Like 2014, there is a large gallery on the ground floor that features one huge work. This space, which was overrun by the ants last year has now been recycled into the home of a giant blue structure made up entirely of bright blue plastic bags that have been stuck together by Jean-Francois Bocle, an artist from Martinique. The sea of crisp, clean, unused bags against the white walls seems to attract a lot of attention. For some reason, they are somewhat mesmerising, though I’m not sure anyone would be able to tell you why. Again, like last year, amid reviews and photo-articles, this is the one work that seems to be getting any attention.

The rest of the work on display seems to all blur into one after a while. The show, as is standard Saatchi fashion, is huge, and there is a lot to take in. There are some questionable paintings on display that contain disturbing imagery concerning Barbie-style dolls and tortoises as well as large abstract multi-coloured canvases.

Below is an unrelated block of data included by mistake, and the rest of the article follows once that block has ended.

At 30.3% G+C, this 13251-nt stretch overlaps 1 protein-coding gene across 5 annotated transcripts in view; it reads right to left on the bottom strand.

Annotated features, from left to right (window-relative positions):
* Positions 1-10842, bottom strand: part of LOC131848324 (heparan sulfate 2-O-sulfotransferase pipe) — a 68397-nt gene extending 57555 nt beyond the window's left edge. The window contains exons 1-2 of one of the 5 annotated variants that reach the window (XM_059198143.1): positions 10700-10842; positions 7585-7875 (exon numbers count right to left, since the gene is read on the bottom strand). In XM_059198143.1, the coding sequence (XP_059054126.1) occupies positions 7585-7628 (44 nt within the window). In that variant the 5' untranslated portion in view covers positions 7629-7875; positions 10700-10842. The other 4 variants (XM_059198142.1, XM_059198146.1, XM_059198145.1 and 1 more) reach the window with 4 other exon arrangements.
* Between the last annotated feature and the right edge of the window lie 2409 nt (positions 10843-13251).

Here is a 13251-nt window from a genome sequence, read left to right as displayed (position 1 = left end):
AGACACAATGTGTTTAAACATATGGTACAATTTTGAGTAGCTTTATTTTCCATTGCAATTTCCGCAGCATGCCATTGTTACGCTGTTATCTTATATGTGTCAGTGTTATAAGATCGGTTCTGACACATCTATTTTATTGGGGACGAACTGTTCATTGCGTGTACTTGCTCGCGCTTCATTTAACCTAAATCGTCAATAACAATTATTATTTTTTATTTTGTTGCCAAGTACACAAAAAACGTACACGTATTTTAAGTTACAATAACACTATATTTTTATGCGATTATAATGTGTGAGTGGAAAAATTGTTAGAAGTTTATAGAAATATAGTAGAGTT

Standout works for me include what might be termed ‘sculptures’ that are constructed of hanging trees, complete with roots. They may literally be likened to someone being uprooted from a culture and placed in a new context where they may not be fully assimilated yet – an artwork taken from a foreign land then replanted into the Saatchi gallery. I was also impressed by a set of canvases, which had been adorned with straw hats by Colombian artist Alexandre de Cunha, however this may be because I was wearing a very similar hat on the day I visited the exhibition and the likeness between the artwork and my outfit amused me greatly.

On the top floor of the Saatchi gallery, a small room has been filled with a piece of last year’s Pangea exhibition. Here we are again confronted with Comezbarro’s ants. It is as though the curators at Saatchi wanted to leave us a remnant of last year’s success, just in case we weren’t impressed with this years offering.